The Reuters news agency quoted a source at Gazprom, Russia's state-run natural gas company, as saying that blast had not disrupted the flow of gas thanks to a "parallel pipeline."..........this is a clear treat from Russia on any form of sanction,the EU are clearly toothless against Russia except they plan to freeze.


by: Igor from: Russia
June 18, 2014 4:46 AM
The Western media, which always considers itself a trusted source of information, continues to cover up the barbaric and inhuman of those in power in Kiev against innocent civilians and journalists. They are always trying to avoid covering facts that show the brutality of their new ally, even the dirty and uneducated words of its foreign minister.

In Response

by: becksk8
June 18, 2014 10:20 AM
Igor,
I am in Ukraine now, my wife is Ukrainian, my children have 3 passports. I have been here for 3 weeks this trip, visited not only Kiev, but also south eastern Ukraine, the azov sea with my family. Its great here, friendly and happy people. You my friend are unfortuneatley being lied to on an hourly basis by your leader and the Russian media. Its not the western media that is reporting accurately, its the entire world that is telling it like it is.

Just yesterday the United Nations came to the conclusion that there are NO human rights violations happening in Ukraine. You seem to be able to speak English unlike most Russian people which is a great benefit for you. You should have no difficulty finding accurate information on the internet on what is actually happening.

Your government is the biggest enemy towards the Russian people, You deserve better, it is sad.. I have been to Russia many times, probably seen more of the country than most Russians have in fact. Is saddens me to see the neglected infrastructure, the poverty and the enormous social disparities. Ukraine is lucky, they are now on the path away from the corrupt Russian system and joining not the west, but the fraternity of free nations. Next election I suggest you vote for change.


by: Lev Havryliv from: Sydney
June 18, 2014 1:37 AM
The treatment of Ukrainian issues in the state-controlled Russian media is scandalously distorted. There are examples of outright lies, fake videos and deliberate disinformation which amount to a mendacious propaganda campaign.

This particularly the case when dealing with events in east Ukraine.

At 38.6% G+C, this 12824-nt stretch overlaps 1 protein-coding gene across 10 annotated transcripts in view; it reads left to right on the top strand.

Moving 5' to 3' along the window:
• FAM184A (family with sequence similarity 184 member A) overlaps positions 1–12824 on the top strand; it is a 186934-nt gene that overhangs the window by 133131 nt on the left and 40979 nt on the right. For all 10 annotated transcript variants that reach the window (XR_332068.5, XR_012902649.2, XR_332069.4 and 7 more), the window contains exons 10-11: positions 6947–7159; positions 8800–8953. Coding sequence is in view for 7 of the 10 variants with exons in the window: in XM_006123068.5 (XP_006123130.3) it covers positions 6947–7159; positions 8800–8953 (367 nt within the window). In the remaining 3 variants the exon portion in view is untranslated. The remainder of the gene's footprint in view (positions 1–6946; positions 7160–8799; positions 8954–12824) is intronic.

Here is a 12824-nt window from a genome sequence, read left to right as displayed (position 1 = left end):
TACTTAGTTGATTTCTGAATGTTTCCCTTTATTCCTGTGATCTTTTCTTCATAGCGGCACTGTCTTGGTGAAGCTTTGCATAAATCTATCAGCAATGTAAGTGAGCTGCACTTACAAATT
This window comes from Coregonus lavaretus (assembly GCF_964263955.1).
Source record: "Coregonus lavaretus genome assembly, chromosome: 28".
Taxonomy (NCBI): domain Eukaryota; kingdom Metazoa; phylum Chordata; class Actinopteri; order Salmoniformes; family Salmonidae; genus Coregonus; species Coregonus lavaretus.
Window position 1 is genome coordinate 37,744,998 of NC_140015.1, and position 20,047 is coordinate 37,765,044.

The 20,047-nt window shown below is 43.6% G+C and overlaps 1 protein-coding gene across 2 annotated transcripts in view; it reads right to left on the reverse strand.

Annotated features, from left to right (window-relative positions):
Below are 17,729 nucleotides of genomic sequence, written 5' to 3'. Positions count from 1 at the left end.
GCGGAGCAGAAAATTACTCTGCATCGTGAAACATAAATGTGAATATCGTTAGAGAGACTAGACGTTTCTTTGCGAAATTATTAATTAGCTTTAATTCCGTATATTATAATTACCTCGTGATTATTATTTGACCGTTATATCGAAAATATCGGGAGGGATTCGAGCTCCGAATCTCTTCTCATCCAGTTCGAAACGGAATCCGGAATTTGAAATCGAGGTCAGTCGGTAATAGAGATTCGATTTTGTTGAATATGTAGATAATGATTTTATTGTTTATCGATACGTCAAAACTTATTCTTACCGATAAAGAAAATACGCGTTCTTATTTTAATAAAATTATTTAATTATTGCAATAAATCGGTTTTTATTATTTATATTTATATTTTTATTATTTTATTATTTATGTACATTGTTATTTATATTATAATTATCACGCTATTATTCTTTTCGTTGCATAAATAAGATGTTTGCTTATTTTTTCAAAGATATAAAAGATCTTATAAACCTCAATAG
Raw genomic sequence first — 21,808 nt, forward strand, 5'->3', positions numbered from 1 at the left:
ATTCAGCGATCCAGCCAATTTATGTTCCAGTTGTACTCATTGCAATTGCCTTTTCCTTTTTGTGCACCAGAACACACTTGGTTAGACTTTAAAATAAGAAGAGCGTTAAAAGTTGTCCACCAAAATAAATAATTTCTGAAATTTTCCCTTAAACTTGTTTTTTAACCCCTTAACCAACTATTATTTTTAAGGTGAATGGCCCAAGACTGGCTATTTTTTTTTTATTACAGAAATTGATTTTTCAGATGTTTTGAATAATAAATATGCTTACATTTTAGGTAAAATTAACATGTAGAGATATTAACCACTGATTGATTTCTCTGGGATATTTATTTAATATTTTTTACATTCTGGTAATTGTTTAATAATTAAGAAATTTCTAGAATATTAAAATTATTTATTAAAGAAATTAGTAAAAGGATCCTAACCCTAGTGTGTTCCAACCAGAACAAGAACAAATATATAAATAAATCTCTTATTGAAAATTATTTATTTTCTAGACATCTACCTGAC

by: BeckSk8 from: Sweden
June 18, 2014 1:03 AM
This is awesome news! Europe needs to understand that it will not be business as usual and that they can not depend on stable fuel delivery as long as they allow Russia to be the aggressor. My bet is this will not be the last attack on the Ukrainian pipeline, in addition other pipelines in Belarus and the new pipline´under construction in Serbia and Bulgaria are also at risk.

In Response

by: great ukr from: RF
June 18, 2014 9:30 AM
Let us build a pipeline through Sweden-there would be no risk. Serbia and Bulgaria and that it is not the EU? That is scary to have the pipeline in these countries. Insanity such reasoning is sizzling hot!

In Response

by: Igor from: Russia
June 18, 2014 5:55 AM
Why do you know that Russian media is lying? You have just returned from Ukraine or you have heard it from Western media???


by: Joseph Effiong from: Calabar - nigeria
June 17, 2014 11:11 PM
All the violence in Ukraine is masterminded by russia. The gas pipeline explosion is coordinated by russia so that Ukraine will be blamed.

Featured Videos

Your JavaScript is turned off or you have an old version of Adobe's Flash Player. Get the latest Flash player.
Egypt's Suez Canal Dreams Tempered by Continued Unresti
X
Heather Murdock
January 30, 2015 8:00 PM
Egypt plans to expand the Suez Canal, raising hopes that the end of its economic crisis may be in sight. But some analysts say they expect the project may cost too much and take too long to make life better for everyday Egyptians. VOA's Heather Murdock reports.
Video

Video Egypt's Suez Canal Dreams Tempered by Continued Unrest

Egypt plans to expand the Suez Canal, raising hopes that the end of its economic crisis may be in sight. But some analysts say they expect the project may cost too much and take too long to make life better for everyday Egyptians. VOA's Heather Murdock reports.
Video

Video Threat of Creeping Lava Has Hawaiians on Edge